School of Public Health and Community Medicine

Evidence-Informed Decision-Making (PHCM9781)

image - Evidence-Informed Decision-Making

Students enrolled in a dual masters program are not permitted to enrol in this course.

Description

In this course you will be introduced to different types of decision-making and the level of evidence you will need to make different types of decisions in health services management. Some decisions need evidence and to obtain evidence you will learn how to search the literature for evidence related to a health services issue. Some decisions require the highest level quality of evidence so you will be introduced to study designs applied in medical research and epidemiological principles to evaluate the methodological shortfalls associated with the different designs. Other decisions need lower levels of evidence and you will learn about the appropriateness and flaws of methods for collecting lower level evidence. With this knowledge you will be able to determine the level of evidence you require to make a decision and critically appraise the evidence for flaws. You will also learn to interpret commonly used statistical techniques in health related and health services research. Your new skills will be applied and assessed to a set of papers related to a health service issue.

Credit points

This course is a core course of the Master of Health Management Program and Master of Infectious Diseases Intelligence programs, comprising 6 units of credit towards the total 48 units of credit, required for completion of the study program. It can also provide six units of credit towards other programs, such as the Master of Public Health.

Mode of study

External (Distance) and Internal (Face-to-Face) classes on campus.

Course aim

The aim of this course is to introduce you to evidence-based decision making by developing your understanding of knowledge and evidence, skills in searching for evidence and critical appraisal skills of relevant research to inform your decision making in health management.

Course Outcomes

By the end of this course you should be able to:

  • Understand the meaning of knowledge and evidence and how this relates to the ‘accepted’ knowledge base and to one’s own decision making
  • Identify the role of the level of evidence managers required according to the different types of decisions that managers make
  • Determine the category of a question for supporting a health management issue requiring an evidence informed decision
  • Identify an appropriate study design for the category of question and the limitations of each study design and the quality of evidence it provides
  • Understand how the study design must accommodate the feasibility and ethical requirements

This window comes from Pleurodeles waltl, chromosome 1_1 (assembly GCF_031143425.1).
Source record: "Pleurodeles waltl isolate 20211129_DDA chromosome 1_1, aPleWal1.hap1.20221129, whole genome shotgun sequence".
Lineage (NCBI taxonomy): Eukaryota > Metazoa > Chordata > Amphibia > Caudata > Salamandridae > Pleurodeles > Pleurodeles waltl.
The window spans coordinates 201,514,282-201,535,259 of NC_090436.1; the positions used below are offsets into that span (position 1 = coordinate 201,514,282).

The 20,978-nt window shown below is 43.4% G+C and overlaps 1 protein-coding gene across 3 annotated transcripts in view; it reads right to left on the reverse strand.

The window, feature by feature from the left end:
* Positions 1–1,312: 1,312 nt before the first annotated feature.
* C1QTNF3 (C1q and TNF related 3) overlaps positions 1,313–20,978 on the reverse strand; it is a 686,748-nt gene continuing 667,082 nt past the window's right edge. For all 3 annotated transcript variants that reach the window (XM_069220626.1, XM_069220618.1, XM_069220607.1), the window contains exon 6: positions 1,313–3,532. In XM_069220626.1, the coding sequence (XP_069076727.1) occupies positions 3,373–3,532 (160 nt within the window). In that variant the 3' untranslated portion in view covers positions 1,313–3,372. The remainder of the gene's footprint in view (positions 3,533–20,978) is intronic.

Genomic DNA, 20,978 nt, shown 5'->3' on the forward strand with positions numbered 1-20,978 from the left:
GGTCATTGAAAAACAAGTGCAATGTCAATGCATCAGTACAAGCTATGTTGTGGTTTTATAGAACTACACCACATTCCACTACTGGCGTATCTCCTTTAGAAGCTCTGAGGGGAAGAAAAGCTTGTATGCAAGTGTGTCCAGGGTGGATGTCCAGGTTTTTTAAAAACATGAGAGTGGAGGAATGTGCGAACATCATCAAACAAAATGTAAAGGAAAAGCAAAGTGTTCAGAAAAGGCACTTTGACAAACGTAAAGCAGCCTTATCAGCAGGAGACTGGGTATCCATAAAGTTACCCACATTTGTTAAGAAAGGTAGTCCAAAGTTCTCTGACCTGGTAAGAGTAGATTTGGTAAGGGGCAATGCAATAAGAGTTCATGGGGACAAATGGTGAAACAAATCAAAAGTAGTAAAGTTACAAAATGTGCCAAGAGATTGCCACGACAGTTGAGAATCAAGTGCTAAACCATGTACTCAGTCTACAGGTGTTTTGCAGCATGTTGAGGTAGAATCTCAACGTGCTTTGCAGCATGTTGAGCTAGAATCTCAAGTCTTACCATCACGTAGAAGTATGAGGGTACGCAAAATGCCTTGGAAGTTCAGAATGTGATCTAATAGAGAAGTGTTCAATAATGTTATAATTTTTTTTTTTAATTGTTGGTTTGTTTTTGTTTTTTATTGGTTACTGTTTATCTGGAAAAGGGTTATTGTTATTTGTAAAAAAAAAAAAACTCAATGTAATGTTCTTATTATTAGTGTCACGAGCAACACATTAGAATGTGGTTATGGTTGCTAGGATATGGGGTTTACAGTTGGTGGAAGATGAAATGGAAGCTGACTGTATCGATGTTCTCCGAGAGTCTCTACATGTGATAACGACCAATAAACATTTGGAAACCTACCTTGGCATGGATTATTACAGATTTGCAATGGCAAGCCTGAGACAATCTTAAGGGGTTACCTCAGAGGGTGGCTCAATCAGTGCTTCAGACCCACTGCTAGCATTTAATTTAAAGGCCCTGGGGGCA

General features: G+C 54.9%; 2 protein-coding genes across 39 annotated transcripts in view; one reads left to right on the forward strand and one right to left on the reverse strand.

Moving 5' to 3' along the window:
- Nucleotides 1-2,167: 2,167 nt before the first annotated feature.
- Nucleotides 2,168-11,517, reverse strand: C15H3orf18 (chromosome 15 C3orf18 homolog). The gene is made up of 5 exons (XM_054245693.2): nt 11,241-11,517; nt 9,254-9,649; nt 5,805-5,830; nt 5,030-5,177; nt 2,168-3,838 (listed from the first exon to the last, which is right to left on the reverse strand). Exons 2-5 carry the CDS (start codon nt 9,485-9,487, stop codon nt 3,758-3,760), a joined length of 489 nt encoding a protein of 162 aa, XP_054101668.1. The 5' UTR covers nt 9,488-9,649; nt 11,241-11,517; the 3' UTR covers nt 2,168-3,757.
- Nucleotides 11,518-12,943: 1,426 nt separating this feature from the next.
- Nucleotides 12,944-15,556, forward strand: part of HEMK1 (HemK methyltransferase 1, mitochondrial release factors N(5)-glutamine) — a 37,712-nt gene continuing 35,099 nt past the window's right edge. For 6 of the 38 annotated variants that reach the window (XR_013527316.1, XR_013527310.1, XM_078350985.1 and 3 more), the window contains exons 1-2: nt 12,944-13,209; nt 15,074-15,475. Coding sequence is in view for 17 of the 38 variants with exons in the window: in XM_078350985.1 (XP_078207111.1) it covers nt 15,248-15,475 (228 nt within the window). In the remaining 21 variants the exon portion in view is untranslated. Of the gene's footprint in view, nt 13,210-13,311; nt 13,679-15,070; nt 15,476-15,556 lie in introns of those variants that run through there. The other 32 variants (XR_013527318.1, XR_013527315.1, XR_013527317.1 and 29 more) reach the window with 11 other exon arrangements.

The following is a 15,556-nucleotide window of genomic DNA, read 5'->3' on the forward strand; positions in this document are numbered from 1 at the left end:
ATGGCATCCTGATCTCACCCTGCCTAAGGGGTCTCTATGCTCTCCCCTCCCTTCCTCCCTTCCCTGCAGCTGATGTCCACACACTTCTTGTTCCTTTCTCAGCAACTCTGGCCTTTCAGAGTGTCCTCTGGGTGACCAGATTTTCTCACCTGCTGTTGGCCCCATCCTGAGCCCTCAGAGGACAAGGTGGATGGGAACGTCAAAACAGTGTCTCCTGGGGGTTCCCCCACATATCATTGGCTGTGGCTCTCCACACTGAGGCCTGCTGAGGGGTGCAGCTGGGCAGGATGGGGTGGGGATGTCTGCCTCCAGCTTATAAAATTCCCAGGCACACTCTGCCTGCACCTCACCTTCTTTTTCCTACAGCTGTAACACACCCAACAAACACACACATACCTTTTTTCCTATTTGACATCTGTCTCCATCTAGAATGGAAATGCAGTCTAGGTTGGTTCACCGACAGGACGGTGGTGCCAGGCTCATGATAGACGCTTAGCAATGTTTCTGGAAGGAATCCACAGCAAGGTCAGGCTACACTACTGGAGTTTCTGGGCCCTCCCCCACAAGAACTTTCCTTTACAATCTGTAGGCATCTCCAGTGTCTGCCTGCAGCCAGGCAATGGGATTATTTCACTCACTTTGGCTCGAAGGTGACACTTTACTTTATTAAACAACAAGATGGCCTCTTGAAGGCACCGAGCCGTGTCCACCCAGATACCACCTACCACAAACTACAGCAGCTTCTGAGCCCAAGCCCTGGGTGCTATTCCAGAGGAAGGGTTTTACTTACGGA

• Explain the appropriate use and interpretation of descriptive and inferential statistics and the principles of reliability and predictive validity
  • Critically appraise a scientific publication for its strengths and weaknesses and its relevance to the health management research question
  • Identify the possible impact of all other factors that are to be taken into consideration when seeking to implement evidence into health management practice
  • Introduce the approaches to communicating evidence based medicine/science with your staff and patient populations
Learning and teaching rationale

This year we have focused on developing an engaging and inclusive curriculum that directly applies theory to decision making across different healthcare contexts. Over the course of ten consecutive weeks, we will use different modes of teaching (i.e. face-to-face and webinars), assessments and learning strategies (i.e. small group tutorials, case studies) to develop your critical appraisal and management skills.

Assessment

Assessment 1 - Short Answer
Weighting: 35%
Length: 1200 words (approximately 300 words each question)

Assessment 2 - Online Quiz
Weighting: 25%
Length: 25 multiple choice questions (MCQs)

Assessment 3 - Board Report
Weighting: 40%
Length: 1000 words

Learning resources

Learning resources for this course consist of the following:

  1. Course notes and readings.
  2. Weekly lectures (either face to face or online).
  3. Moodle discussion board.
  4. Webinars (external students only)
Textbooks

There are many excellent Evidence-Based Practice/Medicine textbooks.The preferred textbook for this course is Evidence-Based Practice Across the Health Professions (Tammy Hoffman), ), but you may wish to read alternative texts listed below to assist your understanding:

  1. Tammy Hoffmann. Evidence-Based Practice Across the Health Professions. 2nd Edition Churchill Livingstone ISBN 9780729541350
  2. David Katz. Jekel's Epidemiology, Biostatistics, Preventive Medicine, and Public Health. 4th Edition Saunders/Elsevier ISBN: 9781455706587
  3. Jeremy H Howick. The Philosophy of Evidence-Based Medicine. Wiley Blackwell. SBN10 140519667X   ISBN13 978140519667
  4. Susan Hamer and Gill Collinson. Achieving Evidence-Based Practice, A Handbook for Practitioner. 2nd Edition. Elsevier ISBN 978070202776.